Escape from a Nazi death camp: Film on Soviet prisoner-led revolt in Sobibor to premiere in April
Based on a true story of how a Soviet officer led a daring revolt at a Nazi death camp in Poland, ‘Sobibor’ is set to screen in late April. The film aims to preserve the historical truth about mass murders of Soviet POWs and Jews.
Located on the Polish territory not far from the Ukrainian border, Sobibor was a large, secret Nazi concentration camp where tens of thousands of Jews from across Europe, as well as Soviet prisoners of war, were exterminated in 1942-1943. The total number of victims at the hand of Nazis amounts to between 170,000 and 250,000.
The movie recalls the history of the uprising led by the Soviet officer Aleksandr Pechersky. Pechersky, who was sent to the camp in 1943, organized a revolt in just three weeks. Some 400 inmates out of 550 Sobibor prisoners joined the uprising. They managed to kill about a dozen SS wardens, as well as several guards, with just axes. Then, they crossed a minefield surrounding the camp to escape.
About 80 people were killed while fleeing and around 170 were found and executed during raids by the Nazis. About 100 were also turned over by the local Nazi collaborators. The revolt organized by Pechersky became the first successful uprising and mass escape from a Nazi death camp.
Following the uprising, the Nazis razed the camp to the ground to hide any traces of its existence. Only 53 participants of the Sobibor escape survived World War II.
The movie was directed by the famous Russian actor Konstantin Khabensky, who also starred as Pechersky. The film is attentive to historic facts. It particularly shows a moment when a Dutch Jewish young woman gave Pechersky her father’s “lucky” shirt right before the revolt and said that it would help him survive. Indeed, the Soviet officer did get through many ordeals and survived World War II. He died in the Russian city of Rostov-on-Don in 1990, aged 81.
A fragment of the film was already shown in the Austrian capital, Vienna, during a commemorative event dedicated to the Sobibor victims, which was organized by the education Institute of the Austrian Freedom Party (FPO) and the Aleksandr Pechersky Foundation. In 2018, the world marks the 75th anniversary of the Sobibor uprising.
“The Sobibor movie is a major and important step on the way to preserving historical truth,” the Russian Ambassador to Austria, Dmitry Lyublinksy, said during the Vienna event. He added that the film is yet another testament to the “horrible atrocities [committed] by Nazi Germany, as well as to the heroic deed of Aleksandr Pechersky and many other [Sobibor] prisoners, many of whom still remain unknown.”
“The historical truth about the heroism of the Soviet people of many nationalities, who saved Europe and the whole world from Fascism at the cost of many lives, should not become a thing of the past,” the ambassador said. Earlier, Russian President Vladimir Putin and Israeli Prime Minister Benjamin Netanyahu also watched a fragment of the movie on International Holocaust Remembrance Day.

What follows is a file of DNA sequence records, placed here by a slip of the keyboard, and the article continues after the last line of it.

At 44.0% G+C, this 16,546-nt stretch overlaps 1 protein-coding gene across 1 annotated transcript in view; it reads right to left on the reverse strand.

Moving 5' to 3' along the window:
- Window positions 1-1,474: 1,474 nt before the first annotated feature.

The film’s world premiere is on April 23 and it will go on general release in early May, the head of the Russian Science and Culture centers (Rossotrudnichestvo) in the Polish capital, Igor Zhukovsky, told TASS.
The general release of Sobibor also comes at a time when the Polish authorities seem to be disputing the role of the Soviet people in WWII and particularly the liberation of Poland. In June 2017, Poland introduced a law that bans all propaganda of totalitarian regimes, such as that of the Soviet era, including any mention of names on buildings or other architectural sites. The move was followed by the demolition of several monuments honoring Soviet soldiers, who drove Nazis out of Poland.
Russian officials and politicians have blasted this new legislation, as an attempt to rewrite history and to disgrace the memory of Soviet troops. In November 2017, the Russian ambassador to Poland denounced the actions of the Polish authorities as a “war against memory.”
Poland also barred Moscow from joining an international effort to renovate a World War II museum located on the site of Sobibor. Moscow was initially invited to take part in a joint Poland-Israel-Holland-Slovakia project to create a new memorial on the site.
However, after Russia offered a "significant financial contribution" to the project, Moscow was denied the right to participate in the multinational effort. The Russian Foreign Ministry then slammed the Polish decision as “part of Warsaw's Russophobia, which it has been openly showing recently.”